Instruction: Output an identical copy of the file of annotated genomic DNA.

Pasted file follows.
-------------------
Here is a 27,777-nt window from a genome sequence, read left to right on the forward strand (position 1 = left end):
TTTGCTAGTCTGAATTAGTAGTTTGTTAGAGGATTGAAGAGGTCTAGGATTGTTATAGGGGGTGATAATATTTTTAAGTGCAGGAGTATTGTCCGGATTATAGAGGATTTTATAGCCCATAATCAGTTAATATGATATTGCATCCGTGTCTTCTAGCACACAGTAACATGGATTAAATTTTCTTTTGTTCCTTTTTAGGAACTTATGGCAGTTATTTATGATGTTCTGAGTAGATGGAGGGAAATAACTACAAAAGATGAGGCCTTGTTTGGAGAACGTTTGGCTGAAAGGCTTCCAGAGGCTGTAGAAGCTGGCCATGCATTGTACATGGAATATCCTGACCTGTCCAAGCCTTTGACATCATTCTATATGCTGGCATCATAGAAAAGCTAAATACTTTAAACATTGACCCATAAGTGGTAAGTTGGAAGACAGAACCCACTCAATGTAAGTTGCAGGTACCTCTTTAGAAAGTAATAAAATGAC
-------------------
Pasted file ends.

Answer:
Here is a 27,777-nt window from a genome sequence, read left to right on the forward strand (position 1 = left end):
TTTGCTAGTCTGAATTAGTAGTTTGTTAGAGGATTGAAGAGGTCTAGGATTGTTATAGGGGGTGATAATATTTTTAAGTGCAGGAGTATTGTCCGGATTATAGAGGATTTTATAGCCCATAATCAGTTAATATGATATTGCATCCGTGTCTTCTAGCACACAGTAACATGGATTAAATTTTCTTTTGTTCCTTTTTAGGAACTTATGGCAGTTATTTATGATGTTCTGAGTAGATGGAGGGAAATAACTACAAAAGATGAGGCCTTGTTTGGAGAACGTTTGGCTGAAAGGCTTCCAGAGGCTGTAGAAGCTGGCCATGCATTGTACATGGAATATCCTGACCTGTCCAAGCCTTTGACATCATTCTATATGCTGGCATCATAGAAAAGCTAAATACTTTAAACATTGACCCATAAGTGGTAAGTTGGAAGACAGAACCCACTCAATGTAAGTTGCAGGTACCTCTTTAGAAAGTAATAAAATGAC